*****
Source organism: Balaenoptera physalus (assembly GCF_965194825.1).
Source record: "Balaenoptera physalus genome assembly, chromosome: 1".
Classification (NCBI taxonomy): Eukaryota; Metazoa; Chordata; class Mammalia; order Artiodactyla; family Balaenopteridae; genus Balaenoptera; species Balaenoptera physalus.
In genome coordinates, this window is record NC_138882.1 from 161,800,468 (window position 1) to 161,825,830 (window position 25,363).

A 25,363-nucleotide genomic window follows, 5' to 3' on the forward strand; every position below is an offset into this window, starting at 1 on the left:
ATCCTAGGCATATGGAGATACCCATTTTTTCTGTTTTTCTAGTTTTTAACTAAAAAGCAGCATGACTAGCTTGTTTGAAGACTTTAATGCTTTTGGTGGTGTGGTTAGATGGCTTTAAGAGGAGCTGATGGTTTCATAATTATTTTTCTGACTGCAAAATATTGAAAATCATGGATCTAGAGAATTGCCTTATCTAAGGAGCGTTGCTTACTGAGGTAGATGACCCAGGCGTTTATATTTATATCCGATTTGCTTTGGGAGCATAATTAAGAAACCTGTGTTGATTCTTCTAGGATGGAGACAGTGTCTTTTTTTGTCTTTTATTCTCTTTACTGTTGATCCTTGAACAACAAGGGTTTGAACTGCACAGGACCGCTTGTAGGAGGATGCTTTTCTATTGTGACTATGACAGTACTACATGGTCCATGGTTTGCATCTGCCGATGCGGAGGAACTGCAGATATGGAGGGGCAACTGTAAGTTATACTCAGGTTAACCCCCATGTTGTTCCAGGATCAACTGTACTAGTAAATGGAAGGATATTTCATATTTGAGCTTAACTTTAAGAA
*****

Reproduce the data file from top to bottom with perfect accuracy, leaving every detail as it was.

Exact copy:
Source organism: Balaenoptera physalus (assembly GCF_965194825.1).
Source record: "Balaenoptera physalus genome assembly, chromosome: 1".
Classification (NCBI taxonomy): Eukaryota; Metazoa; Chordata; class Mammalia; order Artiodactyla; family Balaenopteridae; genus Balaenoptera; species Balaenoptera physalus.
In genome coordinates, this window is record NC_138882.1 from 161,800,468 (window position 1) to 161,825,830 (window position 25,363).

A 25,363-nucleotide genomic window follows, 5' to 3' on the forward strand; every position below is an offset into this window, starting at 1 on the left:
ATCCTAGGCATATGGAGATACCCATTTTTTCTGTTTTTCTAGTTTTTAACTAAAAAGCAGCATGACTAGCTTGTTTGAAGACTTTAATGCTTTTGGTGGTGTGGTTAGATGGCTTTAAGAGGAGCTGATGGTTTCATAATTATTTTTCTGACTGCAAAATATTGAAAATCATGGATCTAGAGAATTGCCTTATCTAAGGAGCGTTGCTTACTGAGGTAGATGACCCAGGCGTTTATATTTATATCCGATTTGCTTTGGGAGCATAATTAAGAAACCTGTGTTGATTCTTCTAGGATGGAGACAGTGTCTTTTTTTGTCTTTTATTCTCTTTACTGTTGATCCTTGAACAACAAGGGTTTGAACTGCACAGGACCGCTTGTAGGAGGATGCTTTTCTATTGTGACTATGACAGTACTACATGGTCCATGGTTTGCATCTGCCGATGCGGAGGAACTGCAGATATGGAGGGGCAACTGTAAGTTATACTCAGGTTAACCCCCATGTTGTTCCAGGATCAACTGTACTAGTAAATGGAAGGATATTTCATATTTGAGCTTAACTTTAAGAA